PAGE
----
CEO Clark: Harmony keys fu­ture

The Denver Post - - BUSINESS - By Aldo Svaldi

Tom Clark, CEO of the Metro Den­ver Eco­nomic De­vel­op­ment Corp., set aside his wicked wit Thurs­day to give a se­ri­ous mes­sage on the need for con­tin­ued co­op­er­a­tion in his fi­nal ad­dress to the group he has led the past 12 years.

Clark, who came to work for the Den­ver Metro Cham­ber of Com­merce in 1985 from Illi­nois, is cred­ited with push­ing a mes­sage of eco­nomic diver­si­fi­ca­tion dur­ing the dark days of the oil bust and cre­at­ing a model of re­gional co­op­er­a­tion that other ar­eas across the coun­try have ei­ther en­vied or copied.

“I hope we will re­mem­ber that this union of co­op­er­a­tion is al­ways frag­ile. And that fragility is born from the No. 1 of the seven deadly sins, and that is pride. When we be­gin to think we have all the answers, we are doomed. Hu­mil­ity is our great­est strength. It is not who gets the credit that mat­ters, but it is the qual­ity of the out­come,” he told more than 600 peo­ple gath­ered in the Seawell Grand Ball­room in Den­ver for the group’s an­nual meet­ing.

Clark headed eco­nomic de­vel­op­ment ef­forts in Boul­der and Jef­fer­son County

be­fore cir­cling back to take the job lead­ing the Metro Den­ver EDC. Clark’s fin­ger­prints are on about ev­ery ma­jor deal the re­gion has seen the past three decades, in­clud­ing the con­struc­tion of Den­ver In­ter­na­tional Air­port, FasTracks, Coors and Sports Au­thor­ity fields, and mul­ti­ple cor­po­rate re­lo­ca­tions.

“All the goals set in 1985 have been met,” he told the au­di­ence.

Al­though spend­ing more time fam­ily is a com­mon rea­son ex­ec­u­tives give when they re­sign, Clark, who turns 68 in May, said he truly wants to be more in­volved in the lives of his four grand­chil­dren.

“I sucked as a fa­ther, but I think I can be a pretty good grand­fa­ther,” he said.

Re­cent an­nual meet­ings have fea­tured a video par­ody star­ring Clark. He has been the eco­nomic de­vel­op­ment guru, the god­fa­ther of re­gional co­op­er­a­tion, and metro Den­ver’s most in­ter­est­ing man. His last video took a hu­mor­ous look at how re­tire­ment might go.

Clark’s day starts with a late break­fast of Co­coa Puffs, sev­eral loops around the cul-de-sac in his golf cart, col­or­ing in an adult col­or­ing book, play­ing gui­tar, and a Nutella sand­wich for lunch. He makes a pre­sen­ta­tion to his grand­chil­dren’s stuffed an­i­mals on lim­it­ing mi­gra­tion from New York and Texas, leaves a bo­gus tip on a re­porter’s voice­mail in hopes of get­ting a call back and pounds away on an old type­writer.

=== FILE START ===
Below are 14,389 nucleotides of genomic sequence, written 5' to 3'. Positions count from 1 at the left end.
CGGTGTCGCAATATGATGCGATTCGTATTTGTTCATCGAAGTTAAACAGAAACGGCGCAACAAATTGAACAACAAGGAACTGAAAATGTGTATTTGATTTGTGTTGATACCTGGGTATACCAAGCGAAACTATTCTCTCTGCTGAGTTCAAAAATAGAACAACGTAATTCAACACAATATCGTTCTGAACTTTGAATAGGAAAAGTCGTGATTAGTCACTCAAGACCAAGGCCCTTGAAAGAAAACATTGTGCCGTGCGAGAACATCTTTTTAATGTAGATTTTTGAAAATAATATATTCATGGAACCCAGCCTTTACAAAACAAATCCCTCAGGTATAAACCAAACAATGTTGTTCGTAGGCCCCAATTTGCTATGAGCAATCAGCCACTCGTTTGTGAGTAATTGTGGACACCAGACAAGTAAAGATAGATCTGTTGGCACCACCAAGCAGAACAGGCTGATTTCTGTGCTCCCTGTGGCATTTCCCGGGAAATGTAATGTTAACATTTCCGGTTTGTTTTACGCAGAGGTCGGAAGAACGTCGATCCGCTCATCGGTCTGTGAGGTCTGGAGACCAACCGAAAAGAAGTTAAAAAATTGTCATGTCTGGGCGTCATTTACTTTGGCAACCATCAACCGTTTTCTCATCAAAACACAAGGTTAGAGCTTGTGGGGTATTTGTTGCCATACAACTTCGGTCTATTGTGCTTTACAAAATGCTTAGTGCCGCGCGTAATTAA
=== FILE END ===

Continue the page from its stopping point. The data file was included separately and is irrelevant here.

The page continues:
In re­al­ity, Clark plans to take a road trip in April with his wife, some­thing they haven’t done in 20 years. He has a few tell-all books in the works. Gov. John Hick­en­looper, who ear­lier had de­clared March 23 Tom Clark Day, jumped in to an­nounce that Clark would also serve on the Colorado Eco­nomic De­vel­op­ment Com­mis­sion. J.J. Ament, who is re­plac­ing Clark on April 5, is chair­man of that group.

“I truly am Jimmy Ste­wart’s char­ac­ter in my fa­vorite Christ­mas movie. I am Ge­orge Bai­ley. And yes, I did have a won­der­ful life,” Clark said in his fi­nal words to the crowd.

Also dur­ing the lunch, three “Deal of the Year Award” re­cip­i­ents were rec­og­nized. They in­clude life sci­ence firm Agi­lent Tech­nolo­gies, which pur­chased 20 acres in Fred­er­ick where it is mak­ing a $120 mil­lion in­vest­ment in a 130,000square-foot plant that will em­ploy 200 peo­ple mak­ing can­cer drugs.

An­other drug­maker, Lon­don-based As­traZeneca, was rec­og­nized for step­ping into the former Am­gen man­u­fac­tur­ing fa­cil­ity in Boul­der, where it plans to em­ploy 250 highly paid work­ers. As­traZeneca also has re­served rights to Am­gen’s Long­mont fa­cil­ity to al­low for a fu­ture ex­pan­sion.

BP Lower 48, which will re­lo­cate its cor­po­rate head­quar­ters from Hous­ton to Den­ver, also re­ceived recog­ni­tion for its plans to bring 200 em­ploy­ees to an 86,000 square foot build­ing un­der con­struc­tion in the 1700 block of Platte River Drive in Den­ver.

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